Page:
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War Powers Resolution On Iran Is Latest Attempt By Congress To Reclaim Clout

Troops from the Army's 82nd Airborne Division prepare to deploy to the Middle East on Saturday at Fort Bragg, N.C.
Andrew Craft
Getty Images
Troops from the Army's 82nd Airborne Division prepare to deploy to the Middle East on Saturday at Fort Bragg, N.C.

Kept in the dark beforehand and skeptical of claims the Trump administration made afterward to justify killing Iranian Gen. Qassem Soleimani last week in a drone strike, House Speaker Nancy Pelosi is promising swift action this week to reassert Congress' war powers and rein in President Trump.

The promise follows a Twitter-transmitted dust-up over the weekend in which the House Foreign Affairs Committee advised Trump that constitutional war powers "reside in Congress."

It won't be the first time Congress has tried this.

Forty-seven years ago, lawmakers fed up with an unending, divisive and losing war in Vietnam decided they had had enough of presidents dragging the nation into undeclared wars.

With large Democratic majorities in both the House and Senate, Congress overrode a veto by President Richard Nixon and enacted the 1973 War Powers Resolution.

"We live in an age of undeclared war, which has meant Presidential war," the Senate Foreign Relations Committee wrote at the time in its report on the joint resolution. "Prolonged engagement in undeclared, Presidential war has created a most dangerous imbalance in our Constitutional system of checks and balances."

The last time Congress had fulfilled its exclusive constitutional authority to formally declare war was during World War II. That remains the case today.

The War Powers Resolution was essentially an attempt by Congress to wrest back its warmaking powers that had, in Cold War conflicts from Korea to Vietnam, effectively been ceded to presidents acting in their constitutional capacities as commanders in chief of the armed forces.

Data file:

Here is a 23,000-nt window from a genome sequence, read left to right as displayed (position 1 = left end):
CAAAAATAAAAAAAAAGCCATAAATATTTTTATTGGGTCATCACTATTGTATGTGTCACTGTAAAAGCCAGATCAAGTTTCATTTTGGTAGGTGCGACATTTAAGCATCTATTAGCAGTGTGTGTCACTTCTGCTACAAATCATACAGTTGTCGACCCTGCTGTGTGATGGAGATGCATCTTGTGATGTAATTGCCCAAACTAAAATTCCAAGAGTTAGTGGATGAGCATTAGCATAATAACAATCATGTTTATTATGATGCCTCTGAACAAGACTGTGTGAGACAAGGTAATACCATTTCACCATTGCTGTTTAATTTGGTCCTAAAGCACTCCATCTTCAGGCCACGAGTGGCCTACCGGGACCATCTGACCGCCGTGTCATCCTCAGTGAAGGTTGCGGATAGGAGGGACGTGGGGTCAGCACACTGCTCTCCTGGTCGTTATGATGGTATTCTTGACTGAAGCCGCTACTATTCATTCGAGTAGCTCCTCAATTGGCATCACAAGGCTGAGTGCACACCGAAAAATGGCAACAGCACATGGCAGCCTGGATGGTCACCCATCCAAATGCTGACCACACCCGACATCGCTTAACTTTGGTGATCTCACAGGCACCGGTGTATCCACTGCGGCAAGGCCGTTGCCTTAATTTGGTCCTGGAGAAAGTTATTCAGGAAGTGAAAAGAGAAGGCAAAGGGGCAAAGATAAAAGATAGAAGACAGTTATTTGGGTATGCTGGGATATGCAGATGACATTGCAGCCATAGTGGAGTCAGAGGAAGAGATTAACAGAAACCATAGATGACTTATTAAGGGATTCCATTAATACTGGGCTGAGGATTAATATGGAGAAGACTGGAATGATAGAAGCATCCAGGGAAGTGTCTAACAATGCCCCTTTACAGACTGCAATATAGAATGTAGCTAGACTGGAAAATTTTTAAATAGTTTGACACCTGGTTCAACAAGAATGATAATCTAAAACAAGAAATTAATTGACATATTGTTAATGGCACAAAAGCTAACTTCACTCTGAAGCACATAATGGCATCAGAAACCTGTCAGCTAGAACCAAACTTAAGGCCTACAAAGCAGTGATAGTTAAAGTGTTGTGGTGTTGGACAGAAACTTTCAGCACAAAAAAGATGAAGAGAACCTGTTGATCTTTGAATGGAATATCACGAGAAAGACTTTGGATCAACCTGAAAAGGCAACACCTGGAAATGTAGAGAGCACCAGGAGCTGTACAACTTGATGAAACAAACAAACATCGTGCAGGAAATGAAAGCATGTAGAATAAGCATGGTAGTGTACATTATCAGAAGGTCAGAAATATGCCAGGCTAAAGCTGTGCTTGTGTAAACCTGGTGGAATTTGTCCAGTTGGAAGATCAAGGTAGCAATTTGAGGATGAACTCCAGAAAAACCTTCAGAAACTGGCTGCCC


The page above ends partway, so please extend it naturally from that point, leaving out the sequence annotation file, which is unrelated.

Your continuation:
The measure's stated purpose is to "insure that the collective judgment of both the Congress and the President will apply to the introduction of the United States Armed Forces into hostilities, or situations where imminent involvement in hostilities is clearly indicated by the circumstances, and to the continued use of such forces in hostilities or in such situations."

Under this law, there are only three circumstances under which the president can order military forces into ongoing or imminent hostilities. When:
1. Congress has declared war;
2. Congress has provided "specific statutory authorization" to do so;
3. there is a national emergency "created by attack upon the United States, its territories or possessions, or its armed forces."

The president is also required "in every possible instance" to consult with Congress before engaging the armed forces in hostilities or situations in which hostilities are imminent.

Once military action has been taken, the War Powers Resolution calls for the president to submit in writing "within 48 hours" a report to the House Speaker and the Senate's president pro tempore.